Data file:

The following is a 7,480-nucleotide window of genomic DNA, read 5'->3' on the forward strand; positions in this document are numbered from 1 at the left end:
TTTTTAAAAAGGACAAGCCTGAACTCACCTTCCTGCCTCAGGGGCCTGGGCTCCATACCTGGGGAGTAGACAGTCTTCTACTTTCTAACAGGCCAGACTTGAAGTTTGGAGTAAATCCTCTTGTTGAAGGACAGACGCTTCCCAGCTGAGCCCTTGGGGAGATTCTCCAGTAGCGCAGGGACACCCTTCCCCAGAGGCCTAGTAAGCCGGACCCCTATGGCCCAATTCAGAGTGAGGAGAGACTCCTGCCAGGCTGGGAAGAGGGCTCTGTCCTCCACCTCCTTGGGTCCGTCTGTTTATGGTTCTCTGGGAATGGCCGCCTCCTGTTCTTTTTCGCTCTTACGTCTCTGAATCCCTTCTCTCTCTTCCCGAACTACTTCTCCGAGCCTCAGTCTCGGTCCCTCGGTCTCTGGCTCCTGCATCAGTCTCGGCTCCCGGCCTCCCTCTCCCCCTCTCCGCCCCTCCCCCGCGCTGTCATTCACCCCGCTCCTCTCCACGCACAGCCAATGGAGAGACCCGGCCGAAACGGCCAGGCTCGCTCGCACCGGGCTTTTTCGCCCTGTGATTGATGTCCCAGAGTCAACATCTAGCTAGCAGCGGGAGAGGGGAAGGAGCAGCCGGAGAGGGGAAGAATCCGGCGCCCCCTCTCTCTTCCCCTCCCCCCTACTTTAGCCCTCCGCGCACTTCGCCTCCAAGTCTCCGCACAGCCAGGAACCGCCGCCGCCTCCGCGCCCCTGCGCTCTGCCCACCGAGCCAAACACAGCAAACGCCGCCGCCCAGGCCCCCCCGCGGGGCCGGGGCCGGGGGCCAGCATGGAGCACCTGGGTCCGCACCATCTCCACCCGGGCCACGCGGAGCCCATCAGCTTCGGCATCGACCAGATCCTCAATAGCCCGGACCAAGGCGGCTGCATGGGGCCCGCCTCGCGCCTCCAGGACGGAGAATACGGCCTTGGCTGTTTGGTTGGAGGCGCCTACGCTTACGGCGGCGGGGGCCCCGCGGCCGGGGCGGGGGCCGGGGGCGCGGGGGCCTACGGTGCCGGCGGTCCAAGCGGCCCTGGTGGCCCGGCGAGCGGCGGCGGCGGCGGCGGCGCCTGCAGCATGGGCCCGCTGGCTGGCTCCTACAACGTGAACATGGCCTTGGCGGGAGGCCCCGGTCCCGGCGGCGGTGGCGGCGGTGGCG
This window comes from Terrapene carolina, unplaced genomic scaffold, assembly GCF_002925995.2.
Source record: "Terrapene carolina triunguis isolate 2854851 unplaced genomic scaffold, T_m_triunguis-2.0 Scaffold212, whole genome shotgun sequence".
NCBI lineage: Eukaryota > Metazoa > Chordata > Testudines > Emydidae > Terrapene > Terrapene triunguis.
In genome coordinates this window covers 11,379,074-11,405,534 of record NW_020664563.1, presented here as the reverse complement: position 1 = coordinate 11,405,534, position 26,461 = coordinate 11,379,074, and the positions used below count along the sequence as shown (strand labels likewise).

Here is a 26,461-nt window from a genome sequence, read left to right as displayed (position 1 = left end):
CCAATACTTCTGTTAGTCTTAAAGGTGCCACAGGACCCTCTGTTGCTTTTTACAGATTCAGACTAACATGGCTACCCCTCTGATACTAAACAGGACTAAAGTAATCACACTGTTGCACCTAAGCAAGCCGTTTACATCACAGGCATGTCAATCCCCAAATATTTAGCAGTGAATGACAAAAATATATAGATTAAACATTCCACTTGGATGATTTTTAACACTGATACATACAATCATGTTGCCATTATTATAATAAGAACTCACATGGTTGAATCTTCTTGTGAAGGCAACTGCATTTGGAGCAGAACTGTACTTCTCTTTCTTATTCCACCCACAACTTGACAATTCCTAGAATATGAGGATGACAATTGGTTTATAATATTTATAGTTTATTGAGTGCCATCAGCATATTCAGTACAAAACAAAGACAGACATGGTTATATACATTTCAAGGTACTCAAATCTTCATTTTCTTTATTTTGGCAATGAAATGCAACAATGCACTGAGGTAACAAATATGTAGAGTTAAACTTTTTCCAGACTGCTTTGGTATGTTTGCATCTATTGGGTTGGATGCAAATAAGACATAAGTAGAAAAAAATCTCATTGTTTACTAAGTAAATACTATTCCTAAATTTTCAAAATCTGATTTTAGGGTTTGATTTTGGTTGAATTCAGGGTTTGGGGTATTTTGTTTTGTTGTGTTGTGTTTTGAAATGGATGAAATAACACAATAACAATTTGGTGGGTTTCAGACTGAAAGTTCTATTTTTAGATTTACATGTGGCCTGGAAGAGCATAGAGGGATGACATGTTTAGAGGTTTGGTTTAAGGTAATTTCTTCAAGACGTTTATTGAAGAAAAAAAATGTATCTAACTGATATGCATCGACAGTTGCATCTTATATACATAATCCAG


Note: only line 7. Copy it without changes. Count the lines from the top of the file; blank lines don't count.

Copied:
Here is a 26,461-nt window from a genome sequence, read left to right as displayed (position 1 = left end):